Desktop sharing using ssh tunnel

Share desktop of A to B with C as the hop. You’ll need access to your own server (C).

Execute on A: (assuming 192.168.1.100 is the ip of machine A)

% ssh -R 3390:192.168.1.100:3389 -l username myserver.com
log in and execute
ping 8.8.8.8 -i 5
to prevent the connection from timing out

Execute on B

% ssh -l username myserver.com -L 3391:localhost:3390

This means that you will be able to connect at localhost:3391 from your home computer and everything will be forwarded to myserver.com:3390.

Point your remote desktop connection to localhost:3391

cropped-DSC_0066-1024x477

Hibernate 4 Integrator pattern and Spring’s DI

Enabling @Autowired in Hibernate entities.

Create an EventListener that kicks in after a Hibernate LOAD event.  Using AutowireCapableBeanFactory to wire @Autowire’d dependencies.

package be.esus.core.infrastructure.hibernate;

import be.core.architecture.common.locator.SpringLocator;
import org.hibernate.event.spi.PostLoadEvent;
import org.hibernate.event.spi.PostLoadEventListener;
import org.springframework.beans.factory.config.AutowireCapableBeanFactory;

// https://jira.spring.io/browse/SPR-9187
public class MyPostLoadEventListener implements PostLoadEventListener {
   @Override
   public void onPostLoad(PostLoadEvent postLoadEvent) {
      Object entity = postLoadEvent.getEntity();

      AutowireCapableBeanFactory spring = SpringLocator.getApplicationContext().getAutowireCapableBeanFactory();
      spring.autowireBean(entity);
   }
}

(SpringLocator is a simple custom class that is ApplicationContextAware in order to have static access to the ApplicationContext)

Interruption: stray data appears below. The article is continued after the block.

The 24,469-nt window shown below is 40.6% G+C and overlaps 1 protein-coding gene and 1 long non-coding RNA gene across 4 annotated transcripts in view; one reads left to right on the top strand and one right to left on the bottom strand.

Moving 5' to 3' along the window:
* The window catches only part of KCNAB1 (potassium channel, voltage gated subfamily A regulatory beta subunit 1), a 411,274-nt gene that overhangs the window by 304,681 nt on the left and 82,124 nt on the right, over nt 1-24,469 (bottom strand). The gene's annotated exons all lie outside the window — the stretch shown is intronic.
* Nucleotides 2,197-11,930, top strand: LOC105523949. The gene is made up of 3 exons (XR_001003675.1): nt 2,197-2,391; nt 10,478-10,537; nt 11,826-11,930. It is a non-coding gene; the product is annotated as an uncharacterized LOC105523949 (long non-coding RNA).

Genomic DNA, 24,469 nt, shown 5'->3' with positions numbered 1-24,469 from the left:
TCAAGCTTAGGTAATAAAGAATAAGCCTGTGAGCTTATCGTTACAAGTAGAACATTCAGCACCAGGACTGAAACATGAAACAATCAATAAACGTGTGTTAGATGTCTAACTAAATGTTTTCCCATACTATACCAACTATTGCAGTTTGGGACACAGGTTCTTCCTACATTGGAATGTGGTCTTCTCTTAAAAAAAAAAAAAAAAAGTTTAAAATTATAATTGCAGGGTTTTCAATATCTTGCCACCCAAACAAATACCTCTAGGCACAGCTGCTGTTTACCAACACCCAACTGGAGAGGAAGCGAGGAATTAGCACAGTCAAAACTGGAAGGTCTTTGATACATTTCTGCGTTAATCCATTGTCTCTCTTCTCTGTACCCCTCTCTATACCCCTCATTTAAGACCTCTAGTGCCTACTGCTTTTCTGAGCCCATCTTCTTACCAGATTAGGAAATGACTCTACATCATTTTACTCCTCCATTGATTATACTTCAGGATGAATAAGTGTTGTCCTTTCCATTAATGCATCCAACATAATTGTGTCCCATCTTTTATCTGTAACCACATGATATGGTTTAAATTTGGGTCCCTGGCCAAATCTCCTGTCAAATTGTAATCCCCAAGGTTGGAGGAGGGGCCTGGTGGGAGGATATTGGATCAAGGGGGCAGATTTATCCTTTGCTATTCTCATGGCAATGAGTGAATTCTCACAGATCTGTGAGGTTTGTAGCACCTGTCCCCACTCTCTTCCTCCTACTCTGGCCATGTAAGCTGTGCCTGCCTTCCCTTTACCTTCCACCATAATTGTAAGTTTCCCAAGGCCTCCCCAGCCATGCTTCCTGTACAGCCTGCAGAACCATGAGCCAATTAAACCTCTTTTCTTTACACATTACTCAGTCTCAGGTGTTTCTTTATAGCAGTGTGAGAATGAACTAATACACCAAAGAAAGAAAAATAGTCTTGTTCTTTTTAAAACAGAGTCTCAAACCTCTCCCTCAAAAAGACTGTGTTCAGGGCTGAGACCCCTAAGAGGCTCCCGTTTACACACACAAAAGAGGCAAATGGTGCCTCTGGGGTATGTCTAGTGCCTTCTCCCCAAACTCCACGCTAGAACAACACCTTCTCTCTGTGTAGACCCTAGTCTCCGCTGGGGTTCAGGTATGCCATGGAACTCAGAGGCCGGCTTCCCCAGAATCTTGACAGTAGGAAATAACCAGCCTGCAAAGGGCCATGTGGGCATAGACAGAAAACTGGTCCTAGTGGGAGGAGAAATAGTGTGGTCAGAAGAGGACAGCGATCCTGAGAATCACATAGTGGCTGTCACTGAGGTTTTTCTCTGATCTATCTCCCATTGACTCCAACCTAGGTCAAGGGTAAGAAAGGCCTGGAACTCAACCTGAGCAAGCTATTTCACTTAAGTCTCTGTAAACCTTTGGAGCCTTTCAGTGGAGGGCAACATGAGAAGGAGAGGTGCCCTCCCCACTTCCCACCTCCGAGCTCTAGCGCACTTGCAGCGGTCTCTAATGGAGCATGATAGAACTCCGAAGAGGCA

Register your new listener in Hibernate’s EventListenerRegistry.

package be.esus.core.infrastructure.hibernate;

import org.hibernate.cfg.Configuration;
import org.hibernate.engine.spi.SessionFactoryImplementor;
import org.hibernate.event.service.spi.EventListenerRegistry;
import org.hibernate.event.spi.EventType;
import org.hibernate.integrator.spi.Integrator;
import org.hibernate.metamodel.source.MetadataImplementor;
import org.hibernate.service.spi.SessionFactoryServiceRegistry;
import org.springframework.stereotype.Component;

@Component
public class MyEventListenerIntegrator implements Integrator {

   @Override
   public void integrate(Configuration configuration, SessionFactoryImplementor sessionFactory,
                         SessionFactoryServiceRegistry serviceRegistry) {
      EventListenerRegistry eventListenerRegistry = serviceRegistry.getService( EventListenerRegistry.class );

      eventListenerRegistry.appendListeners(EventType.POST_LOAD, new MyPostLoadEventListener());
   }

   @Override
   public void integrate(MetadataImplementor metadataImplementor,
                         SessionFactoryImplementor sessionFactoryImplementor,
                         SessionFactoryServiceRegistry sessionFactoryServiceRegistry) {

   }

   @Override
   public void disintegrate(SessionFactoryImplementor sessionFactoryImplementor,
                            SessionFactoryServiceRegistry sessionFactoryServiceRegistry) {

   }
}

To register your SPI (see service loader), create
a (text) file called org.hibernate.integrator.spi.Integrator in META-INF/services/ and put the FQCN of your integrator in it:

be.esus.core.infrastructure.hibernate.MyEventListenerIntegrator

Drawing a textured round filled rectangle in Swing

Main.java:

import java.awt.image.*;
import java.awt.event.*;